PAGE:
#1  0x000010f6 in run_test (test=0x31770 <tests+208>) at tester.c:84
#2  0x00001374 in main (argc=0x43060, argv=0x0) at tester.c:161
#3  0x000134e3 in __main (pcb_ptr=0x7001b784) at generic/libc.c:121
#4  0x000010e2 in __entry () at arch/ia32/src/entry.S:69
#5  0x7001b784 in ?? ()
(gdb) disassemble
Dump of assembler code for function test_fault1:
   0x00003d9f <+0>:	push   %ebp
   0x00003da0 <+1>:	mov    %esp,%ebp
   0x00003da2 <+3>:	mov    $0x4,%eax
=> 0x00003da7 <+8>:	movl   $0x0,(%eax)
   0x00003dad <+14>:	mov    $0x2d973,%eax
   0x00003db2 <+19>:	pop    %ebp
   0x00003db3 <+20>:	ret    
End of assembler dump.

These two snippets above confirm that the page fault exception was indeed deliberately injected by the tester application when running test fault1.

Interactive user space debugging

While using GDB outside QEMU to interactively debug an user space task in QEMU is tricky, since the GDB does not understand the notion of tasks and threads within the virtual machine, we can achieve it at least to a certain degree. First we need to make sure that we are running in the proper user space task context, for example by setting a conditional kernel breakpoint like this:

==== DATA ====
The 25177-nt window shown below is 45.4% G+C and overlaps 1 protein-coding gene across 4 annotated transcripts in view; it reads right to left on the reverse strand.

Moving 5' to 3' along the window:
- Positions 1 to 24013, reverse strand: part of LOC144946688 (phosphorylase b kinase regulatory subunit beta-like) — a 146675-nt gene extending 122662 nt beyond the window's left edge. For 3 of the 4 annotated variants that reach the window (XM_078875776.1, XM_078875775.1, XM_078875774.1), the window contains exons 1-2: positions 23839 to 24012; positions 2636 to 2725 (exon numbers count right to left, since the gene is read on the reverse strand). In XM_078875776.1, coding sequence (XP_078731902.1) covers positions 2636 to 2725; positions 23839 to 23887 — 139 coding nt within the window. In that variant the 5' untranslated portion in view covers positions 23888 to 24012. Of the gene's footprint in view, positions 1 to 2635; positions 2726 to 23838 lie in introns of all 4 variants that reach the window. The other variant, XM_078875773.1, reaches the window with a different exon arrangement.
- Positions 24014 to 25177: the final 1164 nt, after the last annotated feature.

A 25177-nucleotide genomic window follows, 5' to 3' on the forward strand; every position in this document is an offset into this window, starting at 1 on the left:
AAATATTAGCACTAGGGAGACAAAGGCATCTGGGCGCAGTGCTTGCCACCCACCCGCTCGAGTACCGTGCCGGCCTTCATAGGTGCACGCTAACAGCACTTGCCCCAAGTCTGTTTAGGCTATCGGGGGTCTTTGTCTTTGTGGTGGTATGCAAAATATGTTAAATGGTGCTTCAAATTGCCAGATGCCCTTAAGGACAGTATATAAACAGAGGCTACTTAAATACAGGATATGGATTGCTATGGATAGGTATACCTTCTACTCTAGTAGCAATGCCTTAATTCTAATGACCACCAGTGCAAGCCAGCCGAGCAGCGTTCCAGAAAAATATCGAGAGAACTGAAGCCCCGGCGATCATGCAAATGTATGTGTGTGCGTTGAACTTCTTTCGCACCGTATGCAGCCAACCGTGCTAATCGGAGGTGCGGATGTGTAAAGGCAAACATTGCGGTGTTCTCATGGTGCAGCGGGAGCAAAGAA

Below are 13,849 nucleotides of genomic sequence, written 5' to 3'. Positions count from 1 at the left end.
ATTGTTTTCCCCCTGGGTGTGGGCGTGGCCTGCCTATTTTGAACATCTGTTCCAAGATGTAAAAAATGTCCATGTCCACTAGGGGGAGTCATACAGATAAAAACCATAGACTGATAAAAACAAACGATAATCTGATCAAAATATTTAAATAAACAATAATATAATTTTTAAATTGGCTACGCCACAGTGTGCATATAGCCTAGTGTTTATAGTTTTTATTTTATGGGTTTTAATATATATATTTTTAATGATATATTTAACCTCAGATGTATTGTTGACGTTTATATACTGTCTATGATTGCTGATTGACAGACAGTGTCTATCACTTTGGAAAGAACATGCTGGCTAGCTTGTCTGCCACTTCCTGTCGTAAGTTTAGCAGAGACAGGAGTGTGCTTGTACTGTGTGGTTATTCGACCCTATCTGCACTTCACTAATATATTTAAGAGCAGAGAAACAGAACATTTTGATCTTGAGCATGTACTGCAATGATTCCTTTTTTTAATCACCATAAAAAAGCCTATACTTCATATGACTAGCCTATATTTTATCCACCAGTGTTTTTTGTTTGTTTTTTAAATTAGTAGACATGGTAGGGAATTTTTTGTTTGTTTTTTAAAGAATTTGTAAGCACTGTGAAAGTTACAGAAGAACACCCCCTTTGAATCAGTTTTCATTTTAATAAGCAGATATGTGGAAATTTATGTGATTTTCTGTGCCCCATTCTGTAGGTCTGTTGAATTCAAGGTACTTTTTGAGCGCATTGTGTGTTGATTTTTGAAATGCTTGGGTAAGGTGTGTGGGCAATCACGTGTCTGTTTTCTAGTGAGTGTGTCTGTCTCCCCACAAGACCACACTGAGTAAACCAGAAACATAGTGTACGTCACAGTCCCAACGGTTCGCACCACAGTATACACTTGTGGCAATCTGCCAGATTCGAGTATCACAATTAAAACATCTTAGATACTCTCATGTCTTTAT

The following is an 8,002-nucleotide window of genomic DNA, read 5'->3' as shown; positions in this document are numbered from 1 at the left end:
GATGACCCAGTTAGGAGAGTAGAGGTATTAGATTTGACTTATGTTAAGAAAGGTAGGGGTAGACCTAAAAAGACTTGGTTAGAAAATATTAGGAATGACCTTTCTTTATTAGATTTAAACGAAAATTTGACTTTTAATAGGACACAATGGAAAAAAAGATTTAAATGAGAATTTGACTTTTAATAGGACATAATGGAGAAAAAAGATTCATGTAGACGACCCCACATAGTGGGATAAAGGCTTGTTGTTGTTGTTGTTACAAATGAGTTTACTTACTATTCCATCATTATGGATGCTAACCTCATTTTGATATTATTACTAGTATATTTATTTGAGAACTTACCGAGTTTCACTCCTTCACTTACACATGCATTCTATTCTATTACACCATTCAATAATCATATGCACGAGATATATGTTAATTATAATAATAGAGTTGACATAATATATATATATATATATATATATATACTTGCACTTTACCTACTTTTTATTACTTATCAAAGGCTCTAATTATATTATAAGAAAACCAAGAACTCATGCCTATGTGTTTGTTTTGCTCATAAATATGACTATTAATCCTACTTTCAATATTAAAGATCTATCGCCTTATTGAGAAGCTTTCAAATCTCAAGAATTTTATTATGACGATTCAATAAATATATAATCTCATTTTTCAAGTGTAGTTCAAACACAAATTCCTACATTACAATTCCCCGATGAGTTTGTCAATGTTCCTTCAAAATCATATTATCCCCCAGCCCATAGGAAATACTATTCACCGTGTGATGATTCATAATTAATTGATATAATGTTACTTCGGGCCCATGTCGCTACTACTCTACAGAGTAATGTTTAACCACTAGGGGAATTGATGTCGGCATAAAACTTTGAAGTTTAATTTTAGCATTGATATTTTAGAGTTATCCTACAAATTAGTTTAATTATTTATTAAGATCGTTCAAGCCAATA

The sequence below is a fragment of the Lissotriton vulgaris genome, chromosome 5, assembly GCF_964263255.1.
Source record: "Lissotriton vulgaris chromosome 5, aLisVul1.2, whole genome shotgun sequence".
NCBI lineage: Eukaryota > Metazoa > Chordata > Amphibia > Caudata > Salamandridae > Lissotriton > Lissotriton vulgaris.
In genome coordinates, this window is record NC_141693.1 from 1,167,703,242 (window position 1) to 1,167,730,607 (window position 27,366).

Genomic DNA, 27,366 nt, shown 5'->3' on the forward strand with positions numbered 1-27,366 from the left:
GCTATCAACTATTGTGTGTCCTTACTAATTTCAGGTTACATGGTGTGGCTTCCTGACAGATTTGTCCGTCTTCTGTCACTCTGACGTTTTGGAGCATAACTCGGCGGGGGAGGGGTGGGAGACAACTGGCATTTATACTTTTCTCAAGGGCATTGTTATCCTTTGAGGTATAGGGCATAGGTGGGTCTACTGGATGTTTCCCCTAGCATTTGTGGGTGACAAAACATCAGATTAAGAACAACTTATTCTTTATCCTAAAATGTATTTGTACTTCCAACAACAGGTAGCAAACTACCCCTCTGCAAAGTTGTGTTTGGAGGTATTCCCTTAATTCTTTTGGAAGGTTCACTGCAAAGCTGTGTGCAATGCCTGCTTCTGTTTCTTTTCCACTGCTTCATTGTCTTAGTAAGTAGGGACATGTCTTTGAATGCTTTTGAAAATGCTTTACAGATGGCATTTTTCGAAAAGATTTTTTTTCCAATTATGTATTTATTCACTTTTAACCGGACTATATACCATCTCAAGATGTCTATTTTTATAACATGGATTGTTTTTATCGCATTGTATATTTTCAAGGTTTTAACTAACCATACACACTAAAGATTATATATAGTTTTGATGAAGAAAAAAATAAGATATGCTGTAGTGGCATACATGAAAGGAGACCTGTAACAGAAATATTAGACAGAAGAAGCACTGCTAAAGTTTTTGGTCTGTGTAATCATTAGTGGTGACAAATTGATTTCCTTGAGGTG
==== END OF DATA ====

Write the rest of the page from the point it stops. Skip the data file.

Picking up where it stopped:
(gdb) hbreak as_switch:1690 if $_streq(CURRENT->task->name, "/app/tester")
Hardware assisted breakpoint 1 at 0x801199b3: file ../../HelenOS/kernel/generic/src/mm/as.c, line 1623.

Note that the breakpoint position should be the last statement of the as_switch() function. When the breakpoint hits, we are safe to assume that we running in the address space of /app/tester and we can setup additional breakpoints in user space. However, during the single-stepping of the user space task we need to be prepared for the preemption to kernel space (and eventually to a different task) at any time due to exception and interrupt handling.